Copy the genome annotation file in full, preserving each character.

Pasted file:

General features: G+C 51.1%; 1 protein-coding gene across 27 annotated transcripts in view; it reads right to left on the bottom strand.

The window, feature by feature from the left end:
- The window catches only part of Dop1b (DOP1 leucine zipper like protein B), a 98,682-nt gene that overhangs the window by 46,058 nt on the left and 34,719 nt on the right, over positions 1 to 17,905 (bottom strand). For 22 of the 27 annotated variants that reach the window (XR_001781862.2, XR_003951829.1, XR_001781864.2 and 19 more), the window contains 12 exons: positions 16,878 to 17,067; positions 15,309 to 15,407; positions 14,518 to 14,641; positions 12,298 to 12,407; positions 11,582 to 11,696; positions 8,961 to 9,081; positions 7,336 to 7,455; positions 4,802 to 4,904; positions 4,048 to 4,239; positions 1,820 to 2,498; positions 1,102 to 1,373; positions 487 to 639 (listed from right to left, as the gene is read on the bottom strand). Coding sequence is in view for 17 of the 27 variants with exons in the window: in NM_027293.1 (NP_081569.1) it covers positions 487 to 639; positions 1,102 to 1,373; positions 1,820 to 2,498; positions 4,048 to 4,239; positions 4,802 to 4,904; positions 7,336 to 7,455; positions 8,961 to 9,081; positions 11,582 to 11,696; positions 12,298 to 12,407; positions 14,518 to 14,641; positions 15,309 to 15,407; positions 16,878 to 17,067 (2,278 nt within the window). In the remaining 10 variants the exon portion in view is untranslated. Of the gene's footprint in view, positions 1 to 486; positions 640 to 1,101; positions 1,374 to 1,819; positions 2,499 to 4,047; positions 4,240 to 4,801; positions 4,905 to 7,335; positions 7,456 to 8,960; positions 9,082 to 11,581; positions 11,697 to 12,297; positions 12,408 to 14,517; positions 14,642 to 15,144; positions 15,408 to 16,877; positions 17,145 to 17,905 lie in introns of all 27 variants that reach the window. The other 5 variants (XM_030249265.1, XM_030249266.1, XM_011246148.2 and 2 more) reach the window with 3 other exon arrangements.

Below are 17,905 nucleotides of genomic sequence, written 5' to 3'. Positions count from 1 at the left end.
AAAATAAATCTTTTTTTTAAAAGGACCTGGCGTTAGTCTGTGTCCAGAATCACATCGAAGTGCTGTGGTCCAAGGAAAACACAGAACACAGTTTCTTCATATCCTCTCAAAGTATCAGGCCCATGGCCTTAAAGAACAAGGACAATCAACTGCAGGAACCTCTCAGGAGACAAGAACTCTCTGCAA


General features: G+C 51.1%; 1 protein-coding gene across 27 annotated transcripts in view; it reads right to left on the bottom strand.

The window, feature by feature from the left end:
- The window catches only part of Dop1b (DOP1 leucine zipper like protein B), a 98,682-nt gene that overhangs the window by 46,058 nt on the left and 34,719 nt on the right, over positions 1 to 17,905 (bottom strand). For 22 of the 27 annotated variants that reach the window (XR_001781862.2, XR_003951829.1, XR_001781864.2 and 19 more), the window contains 12 exons: positions 16,878 to 17,067; positions 15,309 to 15,407; positions 14,518 to 14,641; positions 12,298 to 12,407; positions 11,582 to 11,696; positions 8,961 to 9,081; positions 7,336 to 7,455; positions 4,802 to 4,904; positions 4,048 to 4,239; positions 1,820 to 2,498; positions 1,102 to 1,373; positions 487 to 639 (listed from right to left, as the gene is read on the bottom strand). Coding sequence is in view for 17 of the 27 variants with exons in the window: in NM_027293.1 (NP_081569.1) it covers positions 487 to 639; positions 1,102 to 1,373; positions 1,820 to 2,498; positions 4,048 to 4,239; positions 4,802 to 4,904; positions 7,336 to 7,455; positions 8,961 to 9,081; positions 11,582 to 11,696; positions 12,298 to 12,407; positions 14,518 to 14,641; positions 15,309 to 15,407; positions 16,878 to 17,067 (2,278 nt within the window). In the remaining 10 variants the exon portion in view is untranslated. Of the gene's footprint in view, positions 1 to 486; positions 640 to 1,101; positions 1,374 to 1,819; positions 2,499 to 4,047; positions 4,240 to 4,801; positions 4,905 to 7,335; positions 7,456 to 8,960; positions 9,082 to 11,581; positions 11,697 to 12,297; positions 12,408 to 14,517; positions 14,642 to 15,144; positions 15,408 to 16,877; positions 17,145 to 17,905 lie in introns of all 27 variants that reach the window. The other 5 variants (XM_030249265.1, XM_030249266.1, XM_011246148.2 and 2 more) reach the window with 3 other exon arrangements.

Below are 17,905 nucleotides of genomic sequence, written 5' to 3'. Positions count from 1 at the left end.
AAAATAAATCTTTTTTTTAAAAGGACCTGGCGTTAGTCTGTGTCCAGAATCACATCGAAGTGCTGTGGTCCAAGGAAAACACAGAACACAGTTTCTTCATATCCTCTCAAAGTATCAGGCCCATGGCCTTAAAGAACAAGGACAATCAACTGCAGGAACCTCTCAGGAGACAAGAACTCTCTGCAA